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What Termites Can Teach Us

Termites may be hard to love, but they’re easy to admire. Termite mounds can reach as high as thirty feet. Based on their tiny size, that’s the equivalent of humans building something twice as tall as the 2,722-foot Burj Khalifa, in Dubai. The interior of a termite mound is an intricate structure of interweaving tunnels and passageways, radiating chambers, galleries, archways, and spiral staircases.

To build a mound, termites move vast quantities of mud and water. In the course of a year, eleven pounds of termites can move about three hundred and sixty-four pounds of dirt and thirty-three hundred pounds of water. The point of all this construction is not to have a place to dwell—the colony lives in a nest six to seven feet below the mound—but to be able to breathe. The mound acts as a lung for the colony, managing the exchange of gases, leveraging small changes in wind speed to inhale and exhale.

Termites appear to do all this without any centralized planning: there are no architects, engineers, or blueprints. The termite mound isn’t just a building. It’s much more like a body, a self-regulating organic process that always reacts to its changing environment. Scientists claim that individual termites are not very intelligent. They lack memory and the ability to learn. Put a few termites into a Petri dish and they wander around aimlessly. But put enough termites together, in the right conditions, and they will build you a cathedral.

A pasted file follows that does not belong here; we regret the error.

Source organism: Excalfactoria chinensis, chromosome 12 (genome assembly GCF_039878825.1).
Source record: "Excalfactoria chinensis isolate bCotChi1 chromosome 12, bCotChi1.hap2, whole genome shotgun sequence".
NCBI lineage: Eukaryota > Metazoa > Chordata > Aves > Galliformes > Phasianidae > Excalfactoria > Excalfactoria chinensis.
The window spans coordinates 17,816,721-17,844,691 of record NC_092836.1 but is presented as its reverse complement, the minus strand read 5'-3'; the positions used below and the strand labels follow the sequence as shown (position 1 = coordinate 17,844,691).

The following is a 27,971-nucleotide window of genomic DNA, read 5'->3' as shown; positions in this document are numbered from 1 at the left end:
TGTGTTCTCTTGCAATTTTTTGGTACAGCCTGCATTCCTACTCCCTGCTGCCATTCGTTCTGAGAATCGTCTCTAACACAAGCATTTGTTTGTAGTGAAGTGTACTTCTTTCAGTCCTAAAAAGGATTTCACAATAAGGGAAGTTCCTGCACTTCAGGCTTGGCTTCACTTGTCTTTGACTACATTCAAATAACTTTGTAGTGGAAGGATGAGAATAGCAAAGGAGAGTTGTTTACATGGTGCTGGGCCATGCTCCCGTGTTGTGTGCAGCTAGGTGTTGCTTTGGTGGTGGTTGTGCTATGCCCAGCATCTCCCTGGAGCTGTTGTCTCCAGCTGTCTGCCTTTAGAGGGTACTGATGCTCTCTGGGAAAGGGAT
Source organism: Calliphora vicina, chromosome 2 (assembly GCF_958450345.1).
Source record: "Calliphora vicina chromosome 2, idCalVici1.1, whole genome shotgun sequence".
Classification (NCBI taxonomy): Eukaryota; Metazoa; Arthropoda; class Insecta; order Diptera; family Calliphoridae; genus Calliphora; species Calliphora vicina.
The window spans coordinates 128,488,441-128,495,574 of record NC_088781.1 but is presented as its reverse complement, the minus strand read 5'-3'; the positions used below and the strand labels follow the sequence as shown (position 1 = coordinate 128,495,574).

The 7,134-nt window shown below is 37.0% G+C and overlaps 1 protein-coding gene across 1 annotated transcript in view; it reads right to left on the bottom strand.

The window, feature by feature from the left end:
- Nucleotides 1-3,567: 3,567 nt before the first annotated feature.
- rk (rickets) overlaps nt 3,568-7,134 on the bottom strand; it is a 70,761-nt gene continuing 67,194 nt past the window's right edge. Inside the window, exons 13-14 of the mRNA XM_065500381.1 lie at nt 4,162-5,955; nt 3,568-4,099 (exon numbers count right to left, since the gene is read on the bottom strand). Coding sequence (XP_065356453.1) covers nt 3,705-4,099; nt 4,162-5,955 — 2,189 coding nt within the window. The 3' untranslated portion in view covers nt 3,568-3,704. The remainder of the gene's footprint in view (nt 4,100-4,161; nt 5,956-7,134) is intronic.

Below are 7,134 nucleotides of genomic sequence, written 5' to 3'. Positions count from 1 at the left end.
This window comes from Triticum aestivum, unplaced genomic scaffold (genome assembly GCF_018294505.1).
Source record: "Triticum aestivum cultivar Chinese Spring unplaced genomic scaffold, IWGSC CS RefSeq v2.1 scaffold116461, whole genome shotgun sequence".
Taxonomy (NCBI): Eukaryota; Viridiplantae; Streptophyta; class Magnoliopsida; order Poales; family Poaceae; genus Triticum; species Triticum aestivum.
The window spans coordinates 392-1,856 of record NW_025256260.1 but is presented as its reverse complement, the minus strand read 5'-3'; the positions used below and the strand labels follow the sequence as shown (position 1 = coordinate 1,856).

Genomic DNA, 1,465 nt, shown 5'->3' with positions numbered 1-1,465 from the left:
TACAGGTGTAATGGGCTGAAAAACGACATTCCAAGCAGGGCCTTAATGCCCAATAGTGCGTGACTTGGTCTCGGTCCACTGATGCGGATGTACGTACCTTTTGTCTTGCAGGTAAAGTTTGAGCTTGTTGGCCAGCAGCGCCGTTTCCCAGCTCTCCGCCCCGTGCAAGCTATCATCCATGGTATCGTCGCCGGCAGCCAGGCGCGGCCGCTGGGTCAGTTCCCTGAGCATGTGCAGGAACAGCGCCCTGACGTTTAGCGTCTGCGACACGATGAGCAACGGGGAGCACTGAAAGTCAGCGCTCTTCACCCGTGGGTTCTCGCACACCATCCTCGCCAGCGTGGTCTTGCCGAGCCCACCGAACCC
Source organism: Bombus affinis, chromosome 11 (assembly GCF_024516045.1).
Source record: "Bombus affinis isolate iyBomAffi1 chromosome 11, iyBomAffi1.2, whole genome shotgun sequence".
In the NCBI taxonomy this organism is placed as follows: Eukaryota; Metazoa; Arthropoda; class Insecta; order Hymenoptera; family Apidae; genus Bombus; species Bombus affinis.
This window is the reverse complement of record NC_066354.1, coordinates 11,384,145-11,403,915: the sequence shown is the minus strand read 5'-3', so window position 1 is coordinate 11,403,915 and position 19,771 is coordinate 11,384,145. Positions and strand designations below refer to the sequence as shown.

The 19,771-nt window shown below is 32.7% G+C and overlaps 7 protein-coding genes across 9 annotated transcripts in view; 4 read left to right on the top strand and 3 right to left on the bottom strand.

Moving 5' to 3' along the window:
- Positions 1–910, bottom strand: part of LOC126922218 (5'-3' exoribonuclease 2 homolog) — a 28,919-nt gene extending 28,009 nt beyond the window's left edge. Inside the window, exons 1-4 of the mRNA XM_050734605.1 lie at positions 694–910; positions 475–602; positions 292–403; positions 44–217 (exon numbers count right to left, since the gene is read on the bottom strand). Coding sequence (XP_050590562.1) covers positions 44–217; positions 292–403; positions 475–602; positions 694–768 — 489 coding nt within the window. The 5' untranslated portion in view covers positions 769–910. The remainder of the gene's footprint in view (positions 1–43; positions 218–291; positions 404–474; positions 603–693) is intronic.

Possible Preaching Angles: 1) Creation; Creator; Evolution – Humble termites unmistakably show evidence of intelligent design by our omniscient God. 2) Body of Christ; Church; Unity – Great things can be accomplished when God’s people, weak though we are individually, work together in unity.

Source: Amia Srinivasan, “What Termites Can Teach Us,” The New Yorker (9-17-18)

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